Mark Athitakis has an interesting post over on Acronym that is about the role of the CEO. I think the most interesting part of the post, however, is not actually about the CEO role: it’s towards the end when he talks about the need for associations to improve their monitoring skills.
He says that associations are basically built to monitor the environment:
An association’s role is to listen to members in the aggregate, gathering information about where the growth opportunities and threats are. Not every association does a great job of gathering that information, or presenting it back to members so they can act on it, but the antennae for detecting what’s coming next is built into association DNA.
In today’s rapidly changing environment, Mark argues, we need to build our capacity to do this monitoring. He thinks it’s arguably the biggest challenge associations face right now.
I agree that monitoring is a serious challenge. I think I disagree, however, with his assessment of Associations having monitoring their environment built into their DNA. I think they all try to listen to their members, but too many associations are actually very weak when it comes to deep understanding, insight, and learning.
In Belgium earlier this month, I heard a great presentation by Kristin Zhivago about better understanding your customers. She was speaking to a corporate audience, but her message was important: most companies have a very weak understanding of what the customer actually wants. We design processes for our customers that are mostly based on what WE the company want and need, not what works best for the customer.
One reason we’re bad at this is because we are not very good at asking our customers what they want and need. Now, some may protest, arguing that they talk to their customers all the time. Okay, but I have an important question for you: when you talk to them, are they telling you the truth?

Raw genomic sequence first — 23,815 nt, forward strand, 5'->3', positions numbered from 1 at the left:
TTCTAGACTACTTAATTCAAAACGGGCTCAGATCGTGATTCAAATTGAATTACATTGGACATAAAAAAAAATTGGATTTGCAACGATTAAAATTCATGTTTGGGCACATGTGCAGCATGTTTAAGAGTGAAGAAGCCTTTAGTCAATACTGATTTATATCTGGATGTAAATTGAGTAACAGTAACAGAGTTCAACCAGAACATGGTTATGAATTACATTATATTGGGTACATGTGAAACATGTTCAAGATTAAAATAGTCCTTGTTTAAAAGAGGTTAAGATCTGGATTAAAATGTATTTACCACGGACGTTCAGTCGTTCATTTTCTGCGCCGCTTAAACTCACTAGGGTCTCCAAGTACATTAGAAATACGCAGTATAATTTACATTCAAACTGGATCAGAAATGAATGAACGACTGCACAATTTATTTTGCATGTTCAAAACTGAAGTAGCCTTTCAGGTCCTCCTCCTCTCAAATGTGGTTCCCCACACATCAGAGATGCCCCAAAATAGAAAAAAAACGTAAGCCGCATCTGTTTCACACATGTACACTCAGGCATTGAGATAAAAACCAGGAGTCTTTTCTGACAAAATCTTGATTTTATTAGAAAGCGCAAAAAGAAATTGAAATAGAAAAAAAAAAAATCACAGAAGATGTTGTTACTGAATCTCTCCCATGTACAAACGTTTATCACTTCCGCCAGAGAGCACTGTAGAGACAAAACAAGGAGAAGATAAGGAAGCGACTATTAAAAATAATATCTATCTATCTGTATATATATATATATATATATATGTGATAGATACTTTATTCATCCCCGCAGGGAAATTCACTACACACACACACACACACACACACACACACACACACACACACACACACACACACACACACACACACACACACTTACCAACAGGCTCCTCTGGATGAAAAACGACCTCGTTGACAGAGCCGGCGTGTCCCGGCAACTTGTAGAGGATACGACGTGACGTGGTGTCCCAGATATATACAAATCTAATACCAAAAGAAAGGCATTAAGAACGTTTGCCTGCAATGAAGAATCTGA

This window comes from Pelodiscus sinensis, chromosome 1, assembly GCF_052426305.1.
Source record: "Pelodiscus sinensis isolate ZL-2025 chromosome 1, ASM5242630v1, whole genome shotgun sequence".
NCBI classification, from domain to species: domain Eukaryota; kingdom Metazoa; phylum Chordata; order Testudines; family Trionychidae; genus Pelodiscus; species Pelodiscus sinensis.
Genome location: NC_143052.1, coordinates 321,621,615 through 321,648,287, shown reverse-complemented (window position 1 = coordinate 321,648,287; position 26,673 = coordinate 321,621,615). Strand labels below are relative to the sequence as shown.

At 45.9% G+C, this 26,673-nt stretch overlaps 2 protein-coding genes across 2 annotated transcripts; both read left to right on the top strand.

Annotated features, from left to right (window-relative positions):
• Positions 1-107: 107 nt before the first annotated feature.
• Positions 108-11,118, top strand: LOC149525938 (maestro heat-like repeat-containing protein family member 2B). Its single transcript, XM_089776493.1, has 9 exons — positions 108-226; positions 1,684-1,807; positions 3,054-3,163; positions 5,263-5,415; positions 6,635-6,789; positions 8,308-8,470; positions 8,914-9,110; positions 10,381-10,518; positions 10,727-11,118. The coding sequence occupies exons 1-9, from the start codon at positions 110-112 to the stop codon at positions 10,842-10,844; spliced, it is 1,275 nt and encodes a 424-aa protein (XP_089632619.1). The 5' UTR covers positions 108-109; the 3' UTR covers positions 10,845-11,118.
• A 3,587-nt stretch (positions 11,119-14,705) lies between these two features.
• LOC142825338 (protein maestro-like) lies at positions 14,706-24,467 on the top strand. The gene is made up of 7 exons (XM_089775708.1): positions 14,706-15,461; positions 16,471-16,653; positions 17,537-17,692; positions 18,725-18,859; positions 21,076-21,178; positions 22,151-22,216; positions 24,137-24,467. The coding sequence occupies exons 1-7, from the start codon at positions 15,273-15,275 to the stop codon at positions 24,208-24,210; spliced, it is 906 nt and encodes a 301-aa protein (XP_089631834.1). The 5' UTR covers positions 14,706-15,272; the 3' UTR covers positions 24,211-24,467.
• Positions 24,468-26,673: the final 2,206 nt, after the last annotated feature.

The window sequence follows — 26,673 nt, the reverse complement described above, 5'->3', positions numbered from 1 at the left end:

People change their message when they are talking to YOU about your company. They’ll change their message if they have to express it within a group of fellow customers (like in a focus group). They’ll change their message if they are currently being sold to. We talk a lot to our customers, but that doesn’t mean we’re getting the full picture. The truth, it turns out, is a complex thing and not easy to get at. Kristin actually makes a living by interviewing YOUR customers so you can actually understand what they want when they buy from you (and then you have to change your processes to make it easier for them).
Are associations any good at this? Some are, I’m sure. But too many are not. Too many rely on member surveys where we force-fit our members to answer questions based on OUR thought processes, rather than theirs. We rely on input from Board and volunteers who have their own personal egos on the line at the Board or Committee meeting where we ask for their input. We’re getting data, but I’m not sure it’s necessarily the RIGHT data. Are we really getting truth? Do we really understand our members?
My deep concern about associations is that piece of our DNA that is coded to gather data from members. It was a genetic trait that we adopted back twenty, fifty, or one hundred and fifty years ago, when organizations could be successful with fairly simplistic data in hand. That DNA that served us well in the past could very well be leading to our extinction now. I agree with Mark that monitoring–uncovering and understanding important truth about the system–is a critical challenge for associations today, and I think we need some seriously Darwin-like adaptation if we’re going to stay in the game.